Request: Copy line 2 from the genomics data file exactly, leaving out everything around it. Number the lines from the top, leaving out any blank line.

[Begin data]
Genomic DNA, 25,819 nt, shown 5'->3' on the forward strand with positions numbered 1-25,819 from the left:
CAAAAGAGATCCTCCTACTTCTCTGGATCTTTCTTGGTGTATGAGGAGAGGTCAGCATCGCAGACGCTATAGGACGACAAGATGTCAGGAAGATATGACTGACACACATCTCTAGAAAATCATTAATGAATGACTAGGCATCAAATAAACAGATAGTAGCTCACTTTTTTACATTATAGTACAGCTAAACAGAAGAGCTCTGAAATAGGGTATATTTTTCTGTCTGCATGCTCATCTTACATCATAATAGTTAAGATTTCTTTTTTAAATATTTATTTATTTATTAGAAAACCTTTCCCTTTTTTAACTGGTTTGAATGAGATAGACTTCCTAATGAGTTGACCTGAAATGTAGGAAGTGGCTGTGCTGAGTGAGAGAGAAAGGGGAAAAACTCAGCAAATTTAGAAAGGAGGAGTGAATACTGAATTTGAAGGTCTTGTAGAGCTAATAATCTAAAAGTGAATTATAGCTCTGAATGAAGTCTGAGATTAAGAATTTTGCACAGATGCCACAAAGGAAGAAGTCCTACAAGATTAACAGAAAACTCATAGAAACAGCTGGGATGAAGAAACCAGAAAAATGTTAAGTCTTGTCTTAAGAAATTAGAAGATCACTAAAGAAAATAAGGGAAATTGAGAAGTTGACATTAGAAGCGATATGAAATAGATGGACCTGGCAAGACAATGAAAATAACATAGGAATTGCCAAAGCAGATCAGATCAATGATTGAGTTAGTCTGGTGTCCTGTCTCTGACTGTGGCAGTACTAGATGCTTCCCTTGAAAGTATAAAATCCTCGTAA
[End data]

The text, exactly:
CAAAAGAGATCCTCCTACTTCTCTGGATCTTTCTTGGTGTATGAGGAGAGGTCAGCATCGCAGACGCTATAGGACGACAAGATGTCAGGAAGATATGACTGACACACATCTCTAGAAAATCATTAATGAATGACTAGGCATCAAATAAACAGATAGTAGCTCACTTTTTTACATTATAGTACAGCTAAACAGAAGAGCTCTGAAATAGGGTATATTTTTCTGTCTGCATGCTCATCTTACATCATAATAGTTAAGATTTCTTTTTTAAATATTTATTTATTTATTAGAAAACCTTTCCCTTTTTTAACTGGTTTGAATGAGATAGACTTCCTAATGAGTTGACCTGAAATGTAGGAAGTGGCTGTGCTGAGTGAGAGAGAAAGGGGAAAAACTCAGCAAATTTAGAAAGGAGGAGTGAATACTGAATTTGAAGGTCTTGTAGAGCTAATAATCTAAAAGTGAATTATAGCTCTGAATGAAGTCTGAGATTAAGAATTTTGCACAGATGCCACAAAGGAAGAAGTCCTACAAGATTAACAGAAAACTCATAGAAACAGCTGGGATGAAGAAACCAGAAAAATGTTAAGTCTTGTCTTAAGAAATTAGAAGATCACTAAAGAAAATAAGGGAAATTGAGAAGTTGACATTAGAAGCGATATGAAATAGATGGACCTGGCAAGACAATGAAAATAACATAGGAATTGCCAAAGCAGATCAGATCAATGATTGAGTTAGTCTGGTGTCCTGTCTCTGACTGTGGCAGTACTAGATGCTTCCCTTGAAAGTATAAAATCCTCGTAA